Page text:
Even as ominous clouds and mist rolled into the Wiscasset waterfront, forewarning tropical storm Henri’s grazing of the Midcoast, enthusiasts crowded upon visiting vessels, toured along the Sheepscot, and enjoyed performances and other festivities at the community pier in Wiscasset the night before Wiscasset’s Schoonerfest came to a close.
On the evening of Aug. 21, co-chair Peter Wells described the event as a success, estimating that as many as 250 to 300 individuals attended some portion of the activities on each of the five days.
While the weather was only cooperative in fits and starts, Wells said that the crowds made the best of it.
“It was hopping here last night, even in the rain people were dancing all over the place. It was a good time,” Wells said at the pier on Friday, Aug. 20.
Wells said that he and the rest of the volunteers made an effort to interview as many attendees as they could and at least a third of them had never heard about the event before and simply stopped because they saw signs.
The Schoonerfest Committee set up entertainment at the common and the Sunken Garden across the village in an effort to lure those visitors who usually drive straight through the town to walk through the village and peruse local shops.
While the Schoonerfest webpage advertised five days of street performance, music, scavenger hunts, food, and races, organizers did not anticipate the characters that would be attracted to such a celebration of the town’s nautical history. Two of them were Fred and Mary Bowers.
A semi-retired farrier by trade, Fred Bowers spent 15 years building the Sycamore, a steel representation of a mid 19th-century Pinky Schooner fishing vessel. Not to mention he did it in his backyard in Alna.
“I’m kind of a throwback. I’m an old history major and I’m interested in archaic stuff,” Fred said.
While the Bowers weren’t taking anyone out on the water like the When and If crew, Fred was ready and willing to talk shop at a moment’s notice with a curious passerby. If anyone at the event was equipped to explain just what exactly a schooner is, it was Fred Bowers.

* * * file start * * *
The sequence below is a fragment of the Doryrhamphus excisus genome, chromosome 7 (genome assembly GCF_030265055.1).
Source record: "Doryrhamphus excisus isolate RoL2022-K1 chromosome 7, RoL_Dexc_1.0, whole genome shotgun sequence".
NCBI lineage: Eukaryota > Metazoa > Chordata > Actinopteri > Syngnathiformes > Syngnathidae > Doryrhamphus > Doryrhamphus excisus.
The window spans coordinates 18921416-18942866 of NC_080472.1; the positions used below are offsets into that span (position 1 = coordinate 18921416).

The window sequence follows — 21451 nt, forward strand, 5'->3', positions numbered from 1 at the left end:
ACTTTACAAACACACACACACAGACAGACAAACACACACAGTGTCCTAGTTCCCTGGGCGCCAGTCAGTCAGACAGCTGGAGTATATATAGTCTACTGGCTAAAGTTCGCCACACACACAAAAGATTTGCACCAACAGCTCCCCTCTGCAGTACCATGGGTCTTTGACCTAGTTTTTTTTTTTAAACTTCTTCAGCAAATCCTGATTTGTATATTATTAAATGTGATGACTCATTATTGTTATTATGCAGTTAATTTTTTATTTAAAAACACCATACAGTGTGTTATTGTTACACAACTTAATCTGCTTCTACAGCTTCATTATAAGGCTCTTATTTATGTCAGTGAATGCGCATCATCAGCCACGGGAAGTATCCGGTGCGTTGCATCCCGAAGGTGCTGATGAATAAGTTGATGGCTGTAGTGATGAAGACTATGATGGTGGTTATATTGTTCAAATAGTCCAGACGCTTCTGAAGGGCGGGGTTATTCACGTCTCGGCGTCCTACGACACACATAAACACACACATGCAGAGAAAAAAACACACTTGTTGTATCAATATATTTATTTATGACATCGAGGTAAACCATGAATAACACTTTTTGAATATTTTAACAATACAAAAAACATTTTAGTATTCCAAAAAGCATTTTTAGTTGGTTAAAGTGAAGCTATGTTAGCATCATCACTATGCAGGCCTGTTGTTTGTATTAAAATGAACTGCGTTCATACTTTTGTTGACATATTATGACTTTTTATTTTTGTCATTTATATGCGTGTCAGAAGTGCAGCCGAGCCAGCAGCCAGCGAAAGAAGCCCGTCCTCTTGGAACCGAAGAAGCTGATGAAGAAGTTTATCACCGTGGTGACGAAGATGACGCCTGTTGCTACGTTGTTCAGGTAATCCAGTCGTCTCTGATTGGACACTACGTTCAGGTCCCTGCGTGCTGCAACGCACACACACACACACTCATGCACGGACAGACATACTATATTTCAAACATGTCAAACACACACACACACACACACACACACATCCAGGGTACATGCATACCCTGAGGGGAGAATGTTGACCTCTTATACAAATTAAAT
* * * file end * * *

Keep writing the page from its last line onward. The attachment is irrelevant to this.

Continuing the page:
For the record, a generic schooner is a boat with two masts, one mast smaller than the other, with the lower mast gaff-rigged. However, Fred explained that some schooners traveling to the Maine coast in the 19th century could have as many as seven masts to increase their capacity. Two such vessels were the Hesper and the Luther Little, which each had four masts.
Fred explained that he chose to model his own boat after a Pinky Schooner because it is known for being a particularly safe and resilient kind of boat, so much so that Maine fishermen used to brave the Gulf of Saint Lawrence in the dead of winter with them.
While the story behind Sycamore is inspiring in many ways, the gem of the festival was the boat moored next to it, the When and If. With a crew of five, including a poodle named Leilani, captained by Jack Maher, attendees had the opportunity to take 90-minute to two-hour trips along the Sheepscot on the historic vessel.
The 65-foot, two-masted schooner was built in Wiscasset in 1939 for Gen. George Patton, and, as far as its crew knew, it hadn’t returned to its birthplace ever since.
Usually moored in Salem, Mass., or Key West, Fla., in the winter, the crew said that every spare moment away from a dock was spent varnishing, cleaning, scrubbing, polishing, and generally making the boat look beautiful.
Crew member Sean Salzmann said that oftentimes when the crew is moored in places like Key West it becomes something of a hospitality business as the crew takes on the dual responsibility of serving drinks. He was pleased to have the opportunity to focus on sailing and interpreting the vessels history for patrons.
Another set of remarkable characters in attendance at the event were Laurie Riley and her family, who used to live in Wiscasset and traveled from as far as Colorado and New York to, of all things, sell posters.
One poster, titled “The Anatomy of a Full-Rigged Vessel,” features a diagram of a ship with a key listing a variety of fake, absurd names for the different parts of the rigging. Highlights include “flog-narts,” “bun-snaffles,” and “furt-nellies.”
Another poster features a black and white photo of the Hesper and the Luther Little taken by Riley in 1975.
Riley used to own a poster business in Wiscasset with her husband, George, who has since passed. Riley’s son, Colin, first heard about the event years ago and planned on attending ever since.
Riley said that her photo already inspired many patrons to come up to her tent and talk to the family about their own memories of the iconic ships.
“Most people want to come by and share their experience,” Riley said.
With a trove of posters yet to sell, Colin said that the family is already planning on attending next year’s Schoonerfest.
In addition to Water Street Kitchen and Bar’s wine and beer garden, the evening’s aromas and cuisine were courtesy of Mike and Linda Raven, who served up smoked meats from Grandpa’s Kitchen out of Pittsfield, as well as Wiscasset’s own local oyster trailer, Brother Shucker.
Behind all of the Saturday night festivities was a maritime soundtrack set by The Oystermen, with Carter Newell on fiddle, Smokey McKeen on accordion and guitar, and Eric Rolfson on bass and mandolin.
Asked if he had any plans for next year on the same evening, Wells patted his binder and said that he already had three pages of notes ready for the committee.